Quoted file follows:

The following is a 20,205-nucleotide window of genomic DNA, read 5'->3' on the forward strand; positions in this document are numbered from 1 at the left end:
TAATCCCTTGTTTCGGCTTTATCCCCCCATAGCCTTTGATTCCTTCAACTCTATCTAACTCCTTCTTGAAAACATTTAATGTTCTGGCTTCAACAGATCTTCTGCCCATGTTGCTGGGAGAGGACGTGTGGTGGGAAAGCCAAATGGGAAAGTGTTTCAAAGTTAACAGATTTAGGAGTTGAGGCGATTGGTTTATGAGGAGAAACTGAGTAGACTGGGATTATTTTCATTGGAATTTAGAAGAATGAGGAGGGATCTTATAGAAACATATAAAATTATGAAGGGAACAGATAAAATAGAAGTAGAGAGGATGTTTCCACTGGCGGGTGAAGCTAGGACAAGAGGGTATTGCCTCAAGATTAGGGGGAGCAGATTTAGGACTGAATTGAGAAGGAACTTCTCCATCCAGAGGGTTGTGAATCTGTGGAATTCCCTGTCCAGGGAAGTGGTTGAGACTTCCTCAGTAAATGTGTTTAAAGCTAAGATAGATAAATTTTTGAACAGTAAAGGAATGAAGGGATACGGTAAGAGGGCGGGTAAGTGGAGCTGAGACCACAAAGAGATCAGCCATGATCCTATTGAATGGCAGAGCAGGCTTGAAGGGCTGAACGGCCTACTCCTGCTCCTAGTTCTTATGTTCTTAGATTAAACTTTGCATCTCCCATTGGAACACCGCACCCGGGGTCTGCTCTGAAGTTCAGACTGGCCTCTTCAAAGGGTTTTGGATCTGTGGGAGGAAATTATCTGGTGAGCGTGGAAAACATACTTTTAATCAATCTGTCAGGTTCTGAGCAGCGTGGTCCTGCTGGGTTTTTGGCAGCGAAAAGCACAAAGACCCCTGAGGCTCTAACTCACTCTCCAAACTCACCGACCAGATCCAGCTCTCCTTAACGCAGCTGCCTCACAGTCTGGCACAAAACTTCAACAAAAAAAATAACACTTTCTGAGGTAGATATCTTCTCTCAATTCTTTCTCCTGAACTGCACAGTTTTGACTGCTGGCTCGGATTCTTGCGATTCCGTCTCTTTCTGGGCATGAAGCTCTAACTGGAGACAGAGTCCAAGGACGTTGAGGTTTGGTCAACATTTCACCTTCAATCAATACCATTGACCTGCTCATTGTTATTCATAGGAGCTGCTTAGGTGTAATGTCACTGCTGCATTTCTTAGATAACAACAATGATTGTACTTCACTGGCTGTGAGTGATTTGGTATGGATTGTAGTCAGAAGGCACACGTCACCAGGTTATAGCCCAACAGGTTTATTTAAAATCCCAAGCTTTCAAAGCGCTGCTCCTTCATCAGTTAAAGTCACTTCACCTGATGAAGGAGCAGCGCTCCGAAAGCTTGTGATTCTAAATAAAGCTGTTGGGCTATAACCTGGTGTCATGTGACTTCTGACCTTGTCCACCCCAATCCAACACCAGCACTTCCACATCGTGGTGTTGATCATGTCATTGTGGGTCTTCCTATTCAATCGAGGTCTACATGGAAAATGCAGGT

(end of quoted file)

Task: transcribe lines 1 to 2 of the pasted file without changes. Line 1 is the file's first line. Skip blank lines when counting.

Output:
The following is a 20,205-nucleotide window of genomic DNA, read 5'->3' on the forward strand; positions in this document are numbered from 1 at the left end:
TAATCCCTTGTTTCGGCTTTATCCCCCCATAGCCTTTGATTCCTTCAACTCTATCTAACTCCTTCTTGAAAACATTTAATGTTCTGGCTTCAACAGATCTTCTGCCCATGTTGCTGGGAGAGGACGTGTGGTGGGAAAGCCAAATGGGAAAGTGTTTCAAAGTTAACAGATTTAGGAGTTGAGGCGATTGGTTTATGAGGAGAAACTGAGTAGACTGGGATTATTTTCATTGGAATTTAGAAGAATGAGGAGGGATCTTATAGAAACATATAAAATTATGAAGGGAACAGATAAAATAGAAGTAGAGAGGATGTTTCCACTGGCGGGTGAAGCTAGGACAAGAGGGTATTGCCTCAAGATTAGGGGGAGCAGATTTAGGACTGAATTGAGAAGGAACTTCTCCATCCAGAGGGTTGTGAATCTGTGGAATTCCCTGTCCAGGGAAGTGGTTGAGACTTCCTCAGTAAATGTGTTTAAAGCTAAGATAGATAAATTTTTGAACAGTAAAGGAATGAAGGGATACGGTAAGAGGGCGGGTAAGTGGAGCTGAGACCACAAAGAGATCAGCCATGATCCTATTGAATGGCAGAGCAGGCTTGAAGGGCTGAACGGCCTACTCCTGCTCCTAGTTCTTATGTTCTTAGATTAAACTTTGCATCTCCCATTGGAACACCGCACCCGGGGTCTGCTCTGAAGTTCAGACTGGCCTCTTCAAAGGGTTTTGGATCTGTGGGAGGAAATTATCTGGTGAGCGTGGAAAACATACTTTTAATCAATCTGTCAGGTTCTGAGCAGCGTGGTCCTGCTGGGTTTTTGGCAGCGAAAAGCACAAAGACCCCTGAGGCTCTAACTCACTCTCCAAACTCACCGACCAGATCCAGCTCTCCTTAACGCAGCTGCCTCACAGTCTGGCACAAAACTTCAACAAAAAAAATAACACTTTCTGAGGTAGATATCTTCTCTCAATTCTTTCTCCTGAACTGCACAGTTTTGACTGCTGGCTCGGATTCTTGCGATTCCGTCTCTTTCTGGGCATGAAGCTCTAACTGGAGACAGAGTCCAAGGACGTTGAGGTTTGGTCAACATTTCACCTTCAATCAATACCATTGACCTGCTCATTGTTATTCATAGGAGCTGCTTAGGTGTAATGTCACTGCTGCATTTCTTAGATAACAACAATGATTGTACTTCACTGGCTGTGAGTGATTTGGTATGGATTGTAGTCAGAAGGCACACGTCACCAGGTTATAGCCCAACAGGTTTATTTAAAATCCCAAGCTTTCAAAGCGCTGCTCCTTCATCAGTTAAAGTCACTTCACCTGATGAAGGAGCAGCGCTCCGAAAGCTTGTGATTCTAAATAAAGCTGTTGGGCTATAACCTGGTGTCATGTGACTTCTGACCTTGTCCACCCCAATCCAACACCAGCACTTCCACATCGTGGTGTTGATCATGTCATTGTGGGTCTTCCTATTCAATCGAGGTCTACATGGAAAATGCAGGT